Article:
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Right Off the Top of My Head Top 3 Tips for a Memorable Family Reunion
by Craig Richards June 1, 2002
It's estimated that 20 million family members gather at some 400,000 reunion events each year, spending more than $1.6 billion, making family reunions a full-fledged industry. Even better, there are lots of resources (many online) available to those who are planning a gathering of the clan, whether their first or fiftieth.
Aside from family gatherings organized throughout each summer (by far the best months due to breaks in work and school schedules), many reunions are also planned for the winter holidays. My own family has a get-together at Easter and also a weekend near Christmas.
Additionally, though not often thought of as a "reunion" are spontaneous family gatherings at milestone events such as births, graduations, weddings and funerals.
As the founder and publisher at FamilyReunion, one of the questions I am most often asked is, "What are the most important things to keep in mind when planning a family reunion?" Though there are many great books on the topic (some of which I've highlighted below), in this installment of Connections, I submit for your consideration my own Top 3 Tips for a Memorable Family Reunion...
I hope you enjoy this issue of FamilyReunion "Connections." As always, your feedback is encouraged and welcome.
Until next time we gather around the warm glow of your monitor, I remain
Craig Richards, founder and publisher
the family social network
Top 3 Tips for a Memorable Family Reunion
Plan Early. But Don't Overplan.
Start organizing well before your gathering the more expected to attend, the earlier you'll want to plan.
Remember, though, your gathering is about people. When attendees look back at your reunion, what they'll cherish most is quality time spent with long-lost family members. A reunion crammed with a frenzy of activities leaves little time for visiting and re-establishing those family ties that give us a sense of "roots" and much-needed permanence (in our otherwise fast-paced society).
Whether your reunion is centered around a potluck picnic in a neighborhood park or a on weekend cruise, try to keep your focus on your family and less on activities that, while entertaining, may only serve to distract from your memorable event.
Background info: The Savvy Traveler is a public radio travel program and website produced by the people who created Marketplace, the public radio business news service. The Savvy Traveler is hosted by journalist, commentator, athlete, author and traveler Diana Nyad. Produced in Los Angeles by Minnesota Public Radio, The Savvy Traveler is distributed by Public Radio International.
The Savvy Traveler is made possible by major grants from Diners Club International; with additional support from Public Radio International, the University of Southern California, and public radio stations nationwide.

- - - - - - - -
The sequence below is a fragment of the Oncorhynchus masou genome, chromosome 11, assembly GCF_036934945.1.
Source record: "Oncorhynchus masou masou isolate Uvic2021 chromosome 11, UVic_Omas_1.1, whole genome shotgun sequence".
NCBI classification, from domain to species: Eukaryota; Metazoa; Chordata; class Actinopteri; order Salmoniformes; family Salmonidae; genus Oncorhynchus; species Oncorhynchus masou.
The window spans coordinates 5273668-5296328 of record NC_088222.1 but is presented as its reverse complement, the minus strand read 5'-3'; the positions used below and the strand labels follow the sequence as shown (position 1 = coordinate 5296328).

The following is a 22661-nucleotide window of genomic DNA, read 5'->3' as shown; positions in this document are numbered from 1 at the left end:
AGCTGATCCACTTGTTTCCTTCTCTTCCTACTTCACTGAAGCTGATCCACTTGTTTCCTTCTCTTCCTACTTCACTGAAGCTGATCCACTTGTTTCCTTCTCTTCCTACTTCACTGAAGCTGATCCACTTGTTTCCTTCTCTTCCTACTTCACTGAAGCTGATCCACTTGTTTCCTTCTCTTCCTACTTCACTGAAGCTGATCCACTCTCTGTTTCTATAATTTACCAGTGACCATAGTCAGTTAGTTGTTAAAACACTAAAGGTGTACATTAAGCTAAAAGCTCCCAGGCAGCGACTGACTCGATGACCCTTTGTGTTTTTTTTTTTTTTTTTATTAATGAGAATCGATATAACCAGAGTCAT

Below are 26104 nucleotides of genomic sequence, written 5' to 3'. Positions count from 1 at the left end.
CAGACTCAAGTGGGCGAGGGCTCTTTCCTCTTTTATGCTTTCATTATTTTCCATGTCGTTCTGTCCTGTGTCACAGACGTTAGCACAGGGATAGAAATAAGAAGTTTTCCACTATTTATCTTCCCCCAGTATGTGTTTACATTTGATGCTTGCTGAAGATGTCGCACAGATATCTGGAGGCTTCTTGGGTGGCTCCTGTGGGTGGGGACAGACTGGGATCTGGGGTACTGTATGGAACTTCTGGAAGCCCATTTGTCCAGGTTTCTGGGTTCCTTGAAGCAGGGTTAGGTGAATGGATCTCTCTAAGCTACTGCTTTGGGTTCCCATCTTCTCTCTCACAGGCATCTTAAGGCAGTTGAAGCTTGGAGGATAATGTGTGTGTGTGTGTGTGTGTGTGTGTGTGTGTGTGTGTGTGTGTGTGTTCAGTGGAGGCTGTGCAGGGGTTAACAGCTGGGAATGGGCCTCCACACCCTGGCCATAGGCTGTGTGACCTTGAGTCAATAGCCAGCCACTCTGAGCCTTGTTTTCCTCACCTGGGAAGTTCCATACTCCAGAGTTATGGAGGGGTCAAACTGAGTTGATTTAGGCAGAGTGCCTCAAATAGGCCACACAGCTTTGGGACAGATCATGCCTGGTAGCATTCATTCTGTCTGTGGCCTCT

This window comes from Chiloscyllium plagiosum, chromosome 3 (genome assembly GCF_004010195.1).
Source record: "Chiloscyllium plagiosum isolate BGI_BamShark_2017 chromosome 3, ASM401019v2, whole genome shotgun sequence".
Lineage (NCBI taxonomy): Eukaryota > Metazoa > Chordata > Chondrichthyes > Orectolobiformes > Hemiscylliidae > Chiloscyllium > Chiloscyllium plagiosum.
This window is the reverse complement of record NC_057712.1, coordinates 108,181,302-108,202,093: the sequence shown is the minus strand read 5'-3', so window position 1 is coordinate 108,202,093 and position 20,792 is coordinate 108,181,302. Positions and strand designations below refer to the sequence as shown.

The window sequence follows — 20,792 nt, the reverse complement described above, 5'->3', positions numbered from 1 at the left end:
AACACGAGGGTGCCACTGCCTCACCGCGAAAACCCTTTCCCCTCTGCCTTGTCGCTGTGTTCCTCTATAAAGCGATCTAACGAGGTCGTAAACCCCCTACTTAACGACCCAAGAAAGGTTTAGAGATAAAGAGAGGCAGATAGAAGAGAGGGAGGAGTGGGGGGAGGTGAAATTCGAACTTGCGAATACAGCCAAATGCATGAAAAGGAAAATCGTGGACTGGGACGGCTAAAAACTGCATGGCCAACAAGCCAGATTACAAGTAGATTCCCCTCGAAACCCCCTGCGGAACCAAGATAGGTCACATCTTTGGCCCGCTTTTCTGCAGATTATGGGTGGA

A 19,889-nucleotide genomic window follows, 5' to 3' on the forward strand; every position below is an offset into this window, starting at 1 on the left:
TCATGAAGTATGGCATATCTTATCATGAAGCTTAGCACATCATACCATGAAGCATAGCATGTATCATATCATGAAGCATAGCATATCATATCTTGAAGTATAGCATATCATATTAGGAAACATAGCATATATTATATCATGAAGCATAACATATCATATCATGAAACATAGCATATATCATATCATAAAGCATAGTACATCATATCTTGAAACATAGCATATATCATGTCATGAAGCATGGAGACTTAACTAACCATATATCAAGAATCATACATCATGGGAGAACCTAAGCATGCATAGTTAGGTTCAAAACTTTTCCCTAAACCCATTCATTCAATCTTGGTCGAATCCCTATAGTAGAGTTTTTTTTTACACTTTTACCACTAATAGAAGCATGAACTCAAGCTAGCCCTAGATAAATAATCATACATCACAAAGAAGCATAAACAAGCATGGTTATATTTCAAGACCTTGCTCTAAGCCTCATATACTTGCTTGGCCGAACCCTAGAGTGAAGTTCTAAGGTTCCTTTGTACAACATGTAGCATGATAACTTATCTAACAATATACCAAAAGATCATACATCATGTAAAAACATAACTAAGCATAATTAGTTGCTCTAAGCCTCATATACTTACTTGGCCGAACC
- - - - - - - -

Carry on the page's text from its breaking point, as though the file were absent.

Mix Up Your Families.
No, I don't mean you should confuse them. Just like when arranging where guests sit at a wedding reception, do your best to get family members to mingle. Social activities and games that get folks moving around work best. I also like the idea of having a member from each branch of the family stand up and share that family's struggles, achievements and milestones The kind of stuff my parents, grandparents, aunts and uncles used to share in their frequent letters. These days, letter-writing seems to be a lost art, so a reunion is a great opportunity to move past presumptions about other family members and really get to know them and their experiences, share the burdens and acknowledge each other's accomplishments. To me, that's what family's really about!
We are all busy these days and, at first, it can be difficult to recruit helpers. But it's sure worth the effort. Planning a gathering for a few hundred or a even few dozen guests can overwhelm the best of us especially as the big day or weekend approaches. I speak from experience, here folks!
The more you can "spread the joy," you will turn passive attendees who may simply arrive and wait to be entertained into participants with a sense "ownership" of the event.
Ron and Bo McCoy, descendants of the famous feuding families, and hundreds of volunteers, have turned their reunion into a festival that's spread across three counties and into two states (Kentucky and West Virginia) complete with corporate sponsors and news media in attendance from around the world!
Certainly their event has grown but, to me, the real success of the Hatfield & McCoy Reunion is that Ron and Bo say they actually enjoy going to their reunion and catching up with family and friends. And isn't that what we all want?
Must-Have Resources for Reunion Planners
There are literally thousands upon thousands of websites on what has become one of the web's most popular topics: Family history and reunions. Lots of them are in our searchable Resource Guide and here are a small handful of sites that have become popular among members of our community to help you get started...
Here is this month's free Name Game! Print out as many as you want and pass them around. This is our new twist on a familiar word puzzle. You search for words (from the list on the right) that are hidden in the letter grid. Look vertically, horizontally, diagonally and backward to find them all!
Did you know you can get your own custom Name Game? We create your custom puzzle from words important to your family and we even host your Name Game online at FamilyReunion FREE! Folks just load it in their browsers and print out as many as they want.
Your purchase of our Name Game service helps support the efforts of FamilyReunion to help connect families around the world We are grateful for your continued patronage and the opportunity to help you Make Fun of Your Reunion!
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